On Patrice Muamba / Barnet FC 1989

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Posted 20 Mar 2012 in General

I’m not sure if I feel so concerned and upset about Patrice Muamba because of basic human sympathy, because I was watching the match where he suffered a sudden and unexpected heart attack, or because on some level I consider myself part of the larger football ‘family’ – but concerning and upsetting it certainly has been.

I was watching the game on my secondary monitor while I was using my computer on Saturday afternoon; my attention was only half on it, and I had the volume down as I was listening to an old Showbiz and A.G LP. I half saw Muamba collapse, but didn’t make anything much of it until I glanced back and saw that he was face down, with his arms folded underneath him. Only moments later I saw the obvious distress of the players near him, and moments later the fans themselves, who seemed incredibly quickly to ascertain the seriousness of the situation – unsurprisingly given that Muamba was by this time receiving CPR.

Well, I won’t milk it by describing the whole thing, but suffice it to say that in not far off 30 years of watching football games, it was the worst thing I’ve ever seen. I’m so glad and relieved that his recovery appears to be in progress. Like almost everyone I’ve spoken to, I feared the worst and found that prospect difficult to contemplate.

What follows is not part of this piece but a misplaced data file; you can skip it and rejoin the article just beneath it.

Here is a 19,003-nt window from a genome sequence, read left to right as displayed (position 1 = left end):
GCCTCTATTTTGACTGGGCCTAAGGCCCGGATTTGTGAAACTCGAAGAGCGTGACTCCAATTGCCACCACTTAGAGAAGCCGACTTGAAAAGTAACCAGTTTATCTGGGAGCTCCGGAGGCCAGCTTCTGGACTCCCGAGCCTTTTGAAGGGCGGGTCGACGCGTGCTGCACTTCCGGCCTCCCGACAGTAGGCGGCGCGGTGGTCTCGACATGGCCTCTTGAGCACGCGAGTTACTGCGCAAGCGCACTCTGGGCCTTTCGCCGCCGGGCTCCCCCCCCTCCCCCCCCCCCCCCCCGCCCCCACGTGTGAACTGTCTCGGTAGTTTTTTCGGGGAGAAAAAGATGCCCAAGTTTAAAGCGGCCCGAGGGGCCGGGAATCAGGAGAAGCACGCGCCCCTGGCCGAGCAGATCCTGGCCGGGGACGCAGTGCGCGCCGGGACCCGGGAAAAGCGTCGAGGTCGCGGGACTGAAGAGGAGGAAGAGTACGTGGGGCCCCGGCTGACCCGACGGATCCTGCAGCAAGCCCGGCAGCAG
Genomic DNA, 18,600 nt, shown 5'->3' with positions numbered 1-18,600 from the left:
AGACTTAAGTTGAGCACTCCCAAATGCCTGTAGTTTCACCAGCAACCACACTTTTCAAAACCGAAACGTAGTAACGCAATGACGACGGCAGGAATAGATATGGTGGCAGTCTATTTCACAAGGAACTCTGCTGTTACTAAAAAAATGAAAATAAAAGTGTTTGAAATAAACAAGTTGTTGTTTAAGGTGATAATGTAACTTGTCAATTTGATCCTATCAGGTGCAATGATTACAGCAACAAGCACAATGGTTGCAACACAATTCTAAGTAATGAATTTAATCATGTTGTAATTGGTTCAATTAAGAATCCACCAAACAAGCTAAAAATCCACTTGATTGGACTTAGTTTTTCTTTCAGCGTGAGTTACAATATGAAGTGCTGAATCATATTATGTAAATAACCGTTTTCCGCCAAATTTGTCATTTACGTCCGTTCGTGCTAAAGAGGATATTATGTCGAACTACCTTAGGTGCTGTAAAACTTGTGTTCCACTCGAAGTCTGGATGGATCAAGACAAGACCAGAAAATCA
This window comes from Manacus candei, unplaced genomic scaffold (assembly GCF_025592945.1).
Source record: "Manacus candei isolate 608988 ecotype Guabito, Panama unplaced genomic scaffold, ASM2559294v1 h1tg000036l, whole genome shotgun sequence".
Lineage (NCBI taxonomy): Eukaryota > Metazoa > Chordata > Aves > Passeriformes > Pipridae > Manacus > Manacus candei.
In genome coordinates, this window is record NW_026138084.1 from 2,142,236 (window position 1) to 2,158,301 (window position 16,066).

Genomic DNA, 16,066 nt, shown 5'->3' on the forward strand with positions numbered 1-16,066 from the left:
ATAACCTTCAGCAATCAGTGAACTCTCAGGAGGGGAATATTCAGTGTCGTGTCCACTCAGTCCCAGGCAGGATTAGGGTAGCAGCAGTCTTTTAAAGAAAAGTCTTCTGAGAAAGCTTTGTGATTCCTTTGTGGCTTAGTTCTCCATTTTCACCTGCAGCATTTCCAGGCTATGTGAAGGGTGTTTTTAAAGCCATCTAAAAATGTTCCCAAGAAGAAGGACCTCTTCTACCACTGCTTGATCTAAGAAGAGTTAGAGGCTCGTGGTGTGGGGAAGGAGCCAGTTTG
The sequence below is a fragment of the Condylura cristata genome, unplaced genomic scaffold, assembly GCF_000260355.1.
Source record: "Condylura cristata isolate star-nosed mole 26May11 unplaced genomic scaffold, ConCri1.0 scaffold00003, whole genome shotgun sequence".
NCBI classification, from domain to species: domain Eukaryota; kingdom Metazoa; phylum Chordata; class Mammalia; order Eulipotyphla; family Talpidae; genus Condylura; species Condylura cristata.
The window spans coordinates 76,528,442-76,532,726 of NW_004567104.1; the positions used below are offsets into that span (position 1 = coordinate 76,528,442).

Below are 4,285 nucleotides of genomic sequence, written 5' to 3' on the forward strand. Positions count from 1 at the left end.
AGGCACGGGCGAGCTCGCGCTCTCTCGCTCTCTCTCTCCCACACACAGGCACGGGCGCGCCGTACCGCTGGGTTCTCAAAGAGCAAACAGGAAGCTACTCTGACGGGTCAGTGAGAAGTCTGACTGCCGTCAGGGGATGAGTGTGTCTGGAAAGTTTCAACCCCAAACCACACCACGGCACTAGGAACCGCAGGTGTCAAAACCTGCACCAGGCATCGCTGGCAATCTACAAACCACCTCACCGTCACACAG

When I was about ten or eleven I used to go and watch Barnet FC play every week at the Underhill Stadium behind High Barnet station. In those days a child ticket cost £1.75 and the Bees were on the verge of promotion to the Football League. One week me and my friend Anthony stood by the advertising hoardings at the corner flag at the far end of the pitch. Two players (my memory tells me that Barnet player was Geoff Cooper, but I might be wrong) hurtled towards the flag in pursuit of a loose ball. The pitch was wet and as the opposition player slid in, he went hurtling off the pitch and hit the hoardings hard, right where we stood. We heard a bang and a crack, and him scream. Geoff Cooper, or whichever Barnet player it was, went white.

As we leant forward to crane our necks over the hoardings and see what sort of state the player’s leg was in, the Barnet player turned to us and, very firmly, said ‘Don’t look, boys’.

We turned around and didn’t look again until the player had been removed on a stretcher. I hope he played again.

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  1. Jonathan 20 03 12

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